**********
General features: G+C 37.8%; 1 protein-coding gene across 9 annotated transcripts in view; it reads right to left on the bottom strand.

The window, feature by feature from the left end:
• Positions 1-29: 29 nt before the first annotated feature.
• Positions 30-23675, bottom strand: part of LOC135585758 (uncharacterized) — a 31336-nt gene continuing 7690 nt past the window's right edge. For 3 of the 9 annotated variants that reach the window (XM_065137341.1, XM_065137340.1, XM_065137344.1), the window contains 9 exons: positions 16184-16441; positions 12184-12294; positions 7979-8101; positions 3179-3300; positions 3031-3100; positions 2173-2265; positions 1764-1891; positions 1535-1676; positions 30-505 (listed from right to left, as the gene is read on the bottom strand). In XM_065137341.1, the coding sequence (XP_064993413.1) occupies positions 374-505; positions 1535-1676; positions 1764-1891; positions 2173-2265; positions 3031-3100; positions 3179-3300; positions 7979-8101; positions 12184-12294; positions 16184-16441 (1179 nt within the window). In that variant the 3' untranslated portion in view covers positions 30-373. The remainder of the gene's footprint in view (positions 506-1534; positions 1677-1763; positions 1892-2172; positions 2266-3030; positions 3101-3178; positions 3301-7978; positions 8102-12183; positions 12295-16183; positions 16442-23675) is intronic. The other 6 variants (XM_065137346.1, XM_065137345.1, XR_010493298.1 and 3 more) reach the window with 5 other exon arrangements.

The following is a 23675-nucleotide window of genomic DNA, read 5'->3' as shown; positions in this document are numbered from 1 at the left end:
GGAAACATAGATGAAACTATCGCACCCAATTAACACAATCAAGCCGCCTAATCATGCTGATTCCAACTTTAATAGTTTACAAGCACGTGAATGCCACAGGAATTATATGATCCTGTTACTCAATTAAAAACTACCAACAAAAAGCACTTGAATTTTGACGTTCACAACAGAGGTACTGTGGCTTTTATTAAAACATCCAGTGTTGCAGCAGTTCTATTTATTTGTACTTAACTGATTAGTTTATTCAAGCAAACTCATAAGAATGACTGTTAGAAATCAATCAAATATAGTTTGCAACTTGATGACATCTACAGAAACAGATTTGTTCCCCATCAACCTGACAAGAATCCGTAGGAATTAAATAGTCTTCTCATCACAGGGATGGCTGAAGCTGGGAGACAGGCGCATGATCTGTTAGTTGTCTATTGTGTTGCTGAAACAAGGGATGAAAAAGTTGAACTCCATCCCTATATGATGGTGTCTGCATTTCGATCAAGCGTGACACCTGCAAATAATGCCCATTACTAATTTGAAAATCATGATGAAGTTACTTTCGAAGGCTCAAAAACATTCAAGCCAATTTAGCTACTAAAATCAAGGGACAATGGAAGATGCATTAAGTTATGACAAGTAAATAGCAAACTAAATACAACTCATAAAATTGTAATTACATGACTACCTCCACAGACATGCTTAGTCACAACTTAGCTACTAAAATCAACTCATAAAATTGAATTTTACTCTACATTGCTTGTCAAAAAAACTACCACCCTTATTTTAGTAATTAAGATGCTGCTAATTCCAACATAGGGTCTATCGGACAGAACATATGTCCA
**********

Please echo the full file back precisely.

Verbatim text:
General features: G+C 37.8%; 1 protein-coding gene across 9 annotated transcripts in view; it reads right to left on the bottom strand.

The window, feature by feature from the left end:
• Positions 1-29: 29 nt before the first annotated feature.
• Positions 30-23675, bottom strand: part of LOC135585758 (uncharacterized) — a 31336-nt gene continuing 7690 nt past the window's right edge. For 3 of the 9 annotated variants that reach the window (XM_065137341.1, XM_065137340.1, XM_065137344.1), the window contains 9 exons: positions 16184-16441; positions 12184-12294; positions 7979-8101; positions 3179-3300; positions 3031-3100; positions 2173-2265; positions 1764-1891; positions 1535-1676; positions 30-505 (listed from right to left, as the gene is read on the bottom strand). In XM_065137341.1, the coding sequence (XP_064993413.1) occupies positions 374-505; positions 1535-1676; positions 1764-1891; positions 2173-2265; positions 3031-3100; positions 3179-3300; positions 7979-8101; positions 12184-12294; positions 16184-16441 (1179 nt within the window). In that variant the 3' untranslated portion in view covers positions 30-373. The remainder of the gene's footprint in view (positions 506-1534; positions 1677-1763; positions 1892-2172; positions 2266-3030; positions 3101-3178; positions 3301-7978; positions 8102-12183; positions 12295-16183; positions 16442-23675) is intronic. The other 6 variants (XM_065137346.1, XM_065137345.1, XR_010493298.1 and 3 more) reach the window with 5 other exon arrangements.

The following is a 23675-nucleotide window of genomic DNA, read 5'->3' as shown; positions in this document are numbered from 1 at the left end:
GGAAACATAGATGAAACTATCGCACCCAATTAACACAATCAAGCCGCCTAATCATGCTGATTCCAACTTTAATAGTTTACAAGCACGTGAATGCCACAGGAATTATATGATCCTGTTACTCAATTAAAAACTACCAACAAAAAGCACTTGAATTTTGACGTTCACAACAGAGGTACTGTGGCTTTTATTAAAACATCCAGTGTTGCAGCAGTTCTATTTATTTGTACTTAACTGATTAGTTTATTCAAGCAAACTCATAAGAATGACTGTTAGAAATCAATCAAATATAGTTTGCAACTTGATGACATCTACAGAAACAGATTTGTTCCCCATCAACCTGACAAGAATCCGTAGGAATTAAATAGTCTTCTCATCACAGGGATGGCTGAAGCTGGGAGACAGGCGCATGATCTGTTAGTTGTCTATTGTGTTGCTGAAACAAGGGATGAAAAAGTTGAACTCCATCCCTATATGATGGTGTCTGCATTTCGATCAAGCGTGACACCTGCAAATAATGCCCATTACTAATTTGAAAATCATGATGAAGTTACTTTCGAAGGCTCAAAAACATTCAAGCCAATTTAGCTACTAAAATCAAGGGACAATGGAAGATGCATTAAGTTATGACAAGTAAATAGCAAACTAAATACAACTCATAAAATTGTAATTACATGACTACCTCCACAGACATGCTTAGTCACAACTTAGCTACTAAAATCAACTCATAAAATTGAATTTTACTCTACATTGCTTGTCAAAAAAACTACCACCCTTATTTTAGTAATTAAGATGCTGCTAATTCCAACATAGGGTCTATCGGACAGAACATATGTCCA